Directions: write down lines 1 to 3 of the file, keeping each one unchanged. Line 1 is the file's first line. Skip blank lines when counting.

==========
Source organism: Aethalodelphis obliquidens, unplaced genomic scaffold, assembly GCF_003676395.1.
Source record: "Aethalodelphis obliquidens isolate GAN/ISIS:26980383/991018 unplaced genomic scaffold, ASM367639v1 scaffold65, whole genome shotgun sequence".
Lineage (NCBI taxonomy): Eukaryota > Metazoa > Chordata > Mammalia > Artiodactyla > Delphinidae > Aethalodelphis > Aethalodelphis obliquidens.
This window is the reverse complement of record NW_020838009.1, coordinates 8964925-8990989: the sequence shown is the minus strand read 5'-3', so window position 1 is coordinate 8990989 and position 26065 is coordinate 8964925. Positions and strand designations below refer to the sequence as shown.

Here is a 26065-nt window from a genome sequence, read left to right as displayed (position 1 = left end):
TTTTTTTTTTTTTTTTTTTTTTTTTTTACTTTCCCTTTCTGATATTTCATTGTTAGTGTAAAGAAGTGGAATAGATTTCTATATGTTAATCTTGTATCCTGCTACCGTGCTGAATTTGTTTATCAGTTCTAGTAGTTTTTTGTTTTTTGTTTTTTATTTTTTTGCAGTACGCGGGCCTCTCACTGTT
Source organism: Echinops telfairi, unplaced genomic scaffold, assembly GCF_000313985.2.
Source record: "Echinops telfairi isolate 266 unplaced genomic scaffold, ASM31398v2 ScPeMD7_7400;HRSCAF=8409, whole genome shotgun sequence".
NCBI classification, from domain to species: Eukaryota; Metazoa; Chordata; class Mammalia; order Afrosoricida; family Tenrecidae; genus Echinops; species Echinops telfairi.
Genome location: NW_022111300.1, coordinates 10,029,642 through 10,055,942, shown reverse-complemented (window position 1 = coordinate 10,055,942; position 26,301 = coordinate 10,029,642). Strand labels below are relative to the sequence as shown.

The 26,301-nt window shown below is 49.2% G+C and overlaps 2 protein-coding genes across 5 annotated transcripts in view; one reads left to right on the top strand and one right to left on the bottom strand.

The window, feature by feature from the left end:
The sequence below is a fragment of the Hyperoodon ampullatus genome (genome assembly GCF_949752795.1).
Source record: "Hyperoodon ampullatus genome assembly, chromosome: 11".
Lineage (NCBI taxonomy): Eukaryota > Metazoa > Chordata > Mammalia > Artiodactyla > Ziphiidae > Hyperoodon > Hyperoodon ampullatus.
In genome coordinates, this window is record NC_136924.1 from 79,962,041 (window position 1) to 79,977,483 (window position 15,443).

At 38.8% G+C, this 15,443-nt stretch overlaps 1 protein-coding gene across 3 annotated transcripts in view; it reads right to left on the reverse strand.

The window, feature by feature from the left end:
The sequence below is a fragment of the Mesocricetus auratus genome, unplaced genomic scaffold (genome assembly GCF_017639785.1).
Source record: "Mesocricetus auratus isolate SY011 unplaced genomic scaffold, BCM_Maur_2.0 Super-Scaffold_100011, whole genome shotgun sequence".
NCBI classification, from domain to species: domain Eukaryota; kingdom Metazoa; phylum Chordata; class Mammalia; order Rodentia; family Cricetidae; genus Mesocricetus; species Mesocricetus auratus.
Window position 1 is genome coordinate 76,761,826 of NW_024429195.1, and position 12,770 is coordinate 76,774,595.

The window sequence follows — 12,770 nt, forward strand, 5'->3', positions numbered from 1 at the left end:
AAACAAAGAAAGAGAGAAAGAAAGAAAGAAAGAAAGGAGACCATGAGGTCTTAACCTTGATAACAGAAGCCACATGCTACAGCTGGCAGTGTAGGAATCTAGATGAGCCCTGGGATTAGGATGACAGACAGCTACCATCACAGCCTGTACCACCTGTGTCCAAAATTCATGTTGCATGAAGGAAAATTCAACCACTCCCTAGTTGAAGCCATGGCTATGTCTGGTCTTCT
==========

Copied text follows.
Source organism: Aethalodelphis obliquidens, unplaced genomic scaffold, assembly GCF_003676395.1.
Source record: "Aethalodelphis obliquidens isolate GAN/ISIS:26980383/991018 unplaced genomic scaffold, ASM367639v1 scaffold65, whole genome shotgun sequence".
Lineage (NCBI taxonomy): Eukaryota > Metazoa > Chordata > Mammalia > Artiodactyla > Delphinidae > Aethalodelphis > Aethalodelphis obliquidens.